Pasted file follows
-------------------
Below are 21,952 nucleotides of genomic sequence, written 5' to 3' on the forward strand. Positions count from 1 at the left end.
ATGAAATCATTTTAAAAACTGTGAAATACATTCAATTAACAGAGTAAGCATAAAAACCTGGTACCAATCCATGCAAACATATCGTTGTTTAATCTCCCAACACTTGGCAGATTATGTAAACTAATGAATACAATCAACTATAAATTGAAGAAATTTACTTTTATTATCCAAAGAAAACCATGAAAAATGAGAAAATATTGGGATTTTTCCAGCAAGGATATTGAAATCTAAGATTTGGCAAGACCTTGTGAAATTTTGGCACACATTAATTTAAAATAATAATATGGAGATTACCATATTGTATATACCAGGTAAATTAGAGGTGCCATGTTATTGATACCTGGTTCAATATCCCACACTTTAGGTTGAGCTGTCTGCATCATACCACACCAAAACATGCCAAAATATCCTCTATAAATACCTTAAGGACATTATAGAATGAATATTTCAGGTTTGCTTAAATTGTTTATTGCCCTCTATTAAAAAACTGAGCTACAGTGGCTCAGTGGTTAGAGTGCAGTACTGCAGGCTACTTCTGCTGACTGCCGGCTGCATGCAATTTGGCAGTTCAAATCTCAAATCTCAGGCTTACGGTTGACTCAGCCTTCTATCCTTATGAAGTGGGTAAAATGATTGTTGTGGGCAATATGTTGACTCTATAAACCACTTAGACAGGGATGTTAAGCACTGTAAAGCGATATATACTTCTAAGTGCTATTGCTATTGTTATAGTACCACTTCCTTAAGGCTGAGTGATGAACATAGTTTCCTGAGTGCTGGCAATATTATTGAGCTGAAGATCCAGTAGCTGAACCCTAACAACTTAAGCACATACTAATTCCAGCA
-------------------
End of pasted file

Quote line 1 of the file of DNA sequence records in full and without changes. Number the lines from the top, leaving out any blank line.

Below are 21,952 nucleotides of genomic sequence, written 5' to 3' on the forward strand. Positions count from 1 at the left end.